Patient measures lung capacity

What we do

Our areas of research cover chronic obstructive pulmonary disease (COPD), asthma and sleep disordered breathing, aiming to translate basic discoveries in science through to clinical studies in patients. We study the mechanisms of airway inflammatory diseases, including the role of respiratory viral and bacterial infections. We have a particular interest in acute attacks and the role of rhinovirus infections. Our research also looks at how the inhalation of airborne particles, such as air pollution, asbestos, cigarette smoke and microbial material, cause pulmonary inflammation and lung disease.

The sleep and ventilation group within our section uses physiological principles to investigate the consequences of sleep apnoea and respiratory failure, aiming to improve treatment and better target resources to patient care. Our clinical research includes investigating lung volume reduction treatments to reduce hyperinflation in advanced emphysema, improving exercise capacity through novel approaches to rehabilitation, and strategies to reverse the systemic effects of chronic respiratory disease.

Within the clinical diagnoses of asthma and COPD a wide range of different pathological processes and patterns of disease may be present. Different types of inflammation, different patterns of where disease occurs in the lung, different effects beyond the lung and different triggers for acute attacks. Our aim is to improve understanding of the cause and significance of these patterns, so that effective treatment to prevent and treat lung disease can be developed and delivered. This should reduce the burden both for patients and the NHS.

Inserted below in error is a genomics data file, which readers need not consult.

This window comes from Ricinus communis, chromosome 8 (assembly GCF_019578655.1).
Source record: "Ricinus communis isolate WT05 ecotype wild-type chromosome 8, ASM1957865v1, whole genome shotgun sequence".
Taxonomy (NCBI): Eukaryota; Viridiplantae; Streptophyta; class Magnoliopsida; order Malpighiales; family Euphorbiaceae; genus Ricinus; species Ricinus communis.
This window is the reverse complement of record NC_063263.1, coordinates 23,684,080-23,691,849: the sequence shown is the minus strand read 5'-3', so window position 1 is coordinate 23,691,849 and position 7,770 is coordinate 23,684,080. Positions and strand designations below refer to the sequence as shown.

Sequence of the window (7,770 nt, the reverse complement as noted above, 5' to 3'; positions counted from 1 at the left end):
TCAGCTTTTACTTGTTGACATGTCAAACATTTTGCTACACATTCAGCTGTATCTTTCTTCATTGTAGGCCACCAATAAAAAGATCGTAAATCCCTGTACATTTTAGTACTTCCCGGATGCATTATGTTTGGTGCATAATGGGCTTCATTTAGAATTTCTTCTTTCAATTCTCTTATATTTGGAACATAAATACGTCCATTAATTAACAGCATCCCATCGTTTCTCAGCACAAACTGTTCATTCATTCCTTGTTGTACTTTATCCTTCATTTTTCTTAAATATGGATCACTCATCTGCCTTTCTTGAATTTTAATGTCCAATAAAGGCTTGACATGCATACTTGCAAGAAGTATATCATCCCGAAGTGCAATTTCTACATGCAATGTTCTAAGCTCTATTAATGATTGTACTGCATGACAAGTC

Why it is important

Both COPD and asthma have a large impact on many people's lives. We aim to identify new therapeutic targets in order to develop new and better treatments for the future. Advanced COPD is the third leading cause of death worldwide, effecting 1.3 million people in the UK. COPD exacerbations are the most common cause of hospital admission and are therefore costly to health services. Asthma is the most prevalent long-term disease in the UK - 5.4 million people in the UK have asthma which is about one in eleven people including 1.1 million children, incurring high healthcare costs over many years. Approximately three people die from asthma every day. Understanding the treatable traits within airways diseases that encompass aspects of both severe asthma and COPD is an active area of interest.

Obstructive sleep apnoea (OSA) is one of the most common respiratory diseases and the prevalence is increasing due to the increasing obesity and the ageing population. OSA produces hypertension and is linked with increased cardiovascular morbidity (notably stroke). It also causes excessive sleepiness and increased likelihood of motor vehicle crashes. It is estimated that treatment of OSA could lead to approximately 40,000 fewer road accidents per year in the UK.

Find out more about the impact of our research.

Videos on airway disease research

Connections


Our researchers

Dr James Allinson

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Dr James Allinson
Honorary Senior Clinical Lecturer

Dr Sarah L Elkin

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Dr Sarah L Elkin
Honorary Clinical Senior Lecturer

Dr Duncan F Rogers

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Dr Duncan F Rogers
Reader